The AJC picked up on DeKalb School District’s board member’s article earlier this week.
Not sure if DeKalb’s teacher vacancy failures are related to millions spent on no bid contracts to a recruiting firm
Metro Schools Have Teacher Vacancies
By: Rose French at the AJC
Thousands of metro Atlanta students are starting the school year with substitutes instead of permanent teachers as education leaders struggle to fill vacancies brought on by a shortage of teachers.
It was a different picture a few years ago during the recession when districts were making significant cuts in teaching positions amid budget constraints. Now many school systems are scrambling to fill teaching vacancies because fewer people are going into the profession, due in part to weak salaries and increased stress associated with the job amid more rigorous achievement standards.
Fulton County, for example, had about 40-50 vacancies at the start of school five years ago. Last year at this time the district had 65 teaching vacancies; as of the start of school this week it had 105, and the shrinking teacher supply increases competition to fill those slots.
It’s a scenario thousands of school districts are grappling with across the country, and the result can be hugely disruptive to classroom learning, with students in some instances getting substitutes who are not certified or don’t have adequate experience in subjects or grades they’re teaching. The largest number of vacancies are in math, science, special education and foreign languages.
“If we are placing people in classrooms, who are either not knowledgeable in their subject area and/or not prepared pedagogically to listen to and interact with kids, we’re going to do harm,” said Barbara Stengel, associate chairwoman for teacher education at Vanderbilt University.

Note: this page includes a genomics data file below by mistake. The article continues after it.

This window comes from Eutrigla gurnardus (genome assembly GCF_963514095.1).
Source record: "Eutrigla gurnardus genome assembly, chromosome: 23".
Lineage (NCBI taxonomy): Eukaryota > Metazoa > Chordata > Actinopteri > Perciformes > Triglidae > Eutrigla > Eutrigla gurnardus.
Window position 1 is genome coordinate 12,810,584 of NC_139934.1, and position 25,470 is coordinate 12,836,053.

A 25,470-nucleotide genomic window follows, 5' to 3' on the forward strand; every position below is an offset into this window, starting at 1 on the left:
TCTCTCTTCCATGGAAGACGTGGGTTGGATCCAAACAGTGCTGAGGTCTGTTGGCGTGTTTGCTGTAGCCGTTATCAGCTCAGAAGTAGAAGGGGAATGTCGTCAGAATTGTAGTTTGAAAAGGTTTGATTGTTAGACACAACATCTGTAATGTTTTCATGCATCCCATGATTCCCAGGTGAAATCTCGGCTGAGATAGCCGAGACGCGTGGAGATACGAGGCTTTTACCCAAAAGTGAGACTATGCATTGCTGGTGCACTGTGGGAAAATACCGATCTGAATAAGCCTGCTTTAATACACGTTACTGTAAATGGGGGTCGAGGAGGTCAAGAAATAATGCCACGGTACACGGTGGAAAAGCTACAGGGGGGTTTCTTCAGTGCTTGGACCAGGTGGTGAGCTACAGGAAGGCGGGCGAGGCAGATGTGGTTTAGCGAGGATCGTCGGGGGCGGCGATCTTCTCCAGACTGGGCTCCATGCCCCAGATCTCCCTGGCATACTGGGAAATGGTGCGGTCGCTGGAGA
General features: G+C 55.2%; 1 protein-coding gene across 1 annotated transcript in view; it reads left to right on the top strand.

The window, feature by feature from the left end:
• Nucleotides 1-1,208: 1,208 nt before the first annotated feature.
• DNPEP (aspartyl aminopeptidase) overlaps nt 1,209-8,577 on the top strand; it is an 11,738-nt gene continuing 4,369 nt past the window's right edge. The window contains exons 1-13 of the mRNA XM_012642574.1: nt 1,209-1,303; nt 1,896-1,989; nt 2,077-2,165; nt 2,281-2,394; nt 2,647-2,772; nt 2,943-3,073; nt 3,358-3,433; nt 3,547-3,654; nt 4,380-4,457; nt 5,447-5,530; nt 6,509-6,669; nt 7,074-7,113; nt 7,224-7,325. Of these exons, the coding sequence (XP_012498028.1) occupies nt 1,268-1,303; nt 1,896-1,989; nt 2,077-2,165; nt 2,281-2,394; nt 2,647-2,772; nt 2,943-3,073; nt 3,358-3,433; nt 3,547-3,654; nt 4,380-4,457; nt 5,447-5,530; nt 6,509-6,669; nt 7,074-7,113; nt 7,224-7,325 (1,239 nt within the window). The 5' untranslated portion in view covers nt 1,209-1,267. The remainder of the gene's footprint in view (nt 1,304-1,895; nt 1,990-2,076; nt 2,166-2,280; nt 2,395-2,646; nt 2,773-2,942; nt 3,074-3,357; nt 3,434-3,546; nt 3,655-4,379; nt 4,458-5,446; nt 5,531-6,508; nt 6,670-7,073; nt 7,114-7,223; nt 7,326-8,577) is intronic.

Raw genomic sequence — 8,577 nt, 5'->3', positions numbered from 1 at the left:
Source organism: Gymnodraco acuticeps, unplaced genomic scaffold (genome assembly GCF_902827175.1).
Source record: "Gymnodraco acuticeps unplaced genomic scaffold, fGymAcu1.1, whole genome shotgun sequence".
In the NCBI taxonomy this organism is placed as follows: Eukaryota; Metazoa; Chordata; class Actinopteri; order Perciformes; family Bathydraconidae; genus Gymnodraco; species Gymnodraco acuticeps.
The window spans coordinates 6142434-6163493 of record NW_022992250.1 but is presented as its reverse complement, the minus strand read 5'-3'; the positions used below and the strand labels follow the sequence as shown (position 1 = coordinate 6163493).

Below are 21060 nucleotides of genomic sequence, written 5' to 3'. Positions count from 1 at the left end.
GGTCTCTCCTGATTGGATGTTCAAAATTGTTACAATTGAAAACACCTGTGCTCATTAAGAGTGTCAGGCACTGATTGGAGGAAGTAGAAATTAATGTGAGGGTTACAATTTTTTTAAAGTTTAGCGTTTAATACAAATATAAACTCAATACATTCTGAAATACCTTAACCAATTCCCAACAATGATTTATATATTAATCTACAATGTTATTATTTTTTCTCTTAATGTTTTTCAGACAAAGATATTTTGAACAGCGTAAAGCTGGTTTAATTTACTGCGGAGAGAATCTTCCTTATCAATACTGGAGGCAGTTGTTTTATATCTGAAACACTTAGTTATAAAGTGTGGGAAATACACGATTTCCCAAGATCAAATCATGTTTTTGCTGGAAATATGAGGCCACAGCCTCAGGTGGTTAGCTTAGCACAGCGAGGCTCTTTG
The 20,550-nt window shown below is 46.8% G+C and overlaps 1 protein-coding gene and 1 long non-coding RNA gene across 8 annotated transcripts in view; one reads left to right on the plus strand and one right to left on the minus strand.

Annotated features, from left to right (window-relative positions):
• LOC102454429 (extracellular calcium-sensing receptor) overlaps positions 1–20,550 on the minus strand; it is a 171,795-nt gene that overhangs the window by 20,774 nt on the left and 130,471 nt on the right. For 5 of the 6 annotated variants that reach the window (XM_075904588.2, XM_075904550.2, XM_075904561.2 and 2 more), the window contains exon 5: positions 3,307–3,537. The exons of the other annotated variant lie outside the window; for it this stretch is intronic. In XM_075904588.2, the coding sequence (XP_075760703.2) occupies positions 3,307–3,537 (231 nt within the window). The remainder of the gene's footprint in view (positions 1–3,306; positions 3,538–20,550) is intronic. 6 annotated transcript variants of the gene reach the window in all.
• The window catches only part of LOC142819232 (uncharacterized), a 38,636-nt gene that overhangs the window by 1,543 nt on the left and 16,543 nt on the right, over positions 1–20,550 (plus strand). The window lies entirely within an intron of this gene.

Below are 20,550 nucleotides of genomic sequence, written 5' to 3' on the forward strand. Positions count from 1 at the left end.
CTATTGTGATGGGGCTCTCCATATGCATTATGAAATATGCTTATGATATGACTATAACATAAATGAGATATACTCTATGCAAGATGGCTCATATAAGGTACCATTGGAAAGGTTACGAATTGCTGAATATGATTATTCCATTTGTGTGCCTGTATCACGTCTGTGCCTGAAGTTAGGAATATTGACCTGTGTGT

“Everybody in their right mind knows what happens when you bring in substitute teachers. There’s chaos and it’s not just for the kids in that classroom for that period. It’s chaos that ripples through a team. It disrupts the day for everybody.”
Metro school district officials say the vast majority of their teaching and support personnel positions are filled by the start of school, but do acknowledge having the substitutes is not ideal. The five largest metro districts say they’re working to fill all the vacancies but don’t know exactly when that might happen.
“Right now we’re 98 percent staffed,” said Tekshia Ward-Smith, chief human resources officer for DeKalb schools. “While not ideal, it is certainly the best option to ensure our children receive the instruction they deserve.”
Start-of-school teaching vacancies
Cobb nearly 40
Atlanta Public Schools 9
Fewer aspiring to teach
In Georgia, during the 2007-08 school year, 12,436 students received teaching certificates for the first time, according to the Georgia Professional Standards Commission. Two years later, the total fell to 8,520 and it has remained about the same each year since. During the 2008-09 school year, more than 7,200 people completed Georgia teacher-preparation programs, according to a federal report; three years later, 6,405. Nationally, there’s been a similar decline, federal data shows.
Georgia teacher pay
The average teacher salary in Georgia for 2013-14 was $52,924, compared to the national average, $56,610, according to the National Education Association. Georgia ranked 24th among states in its average teacher salary.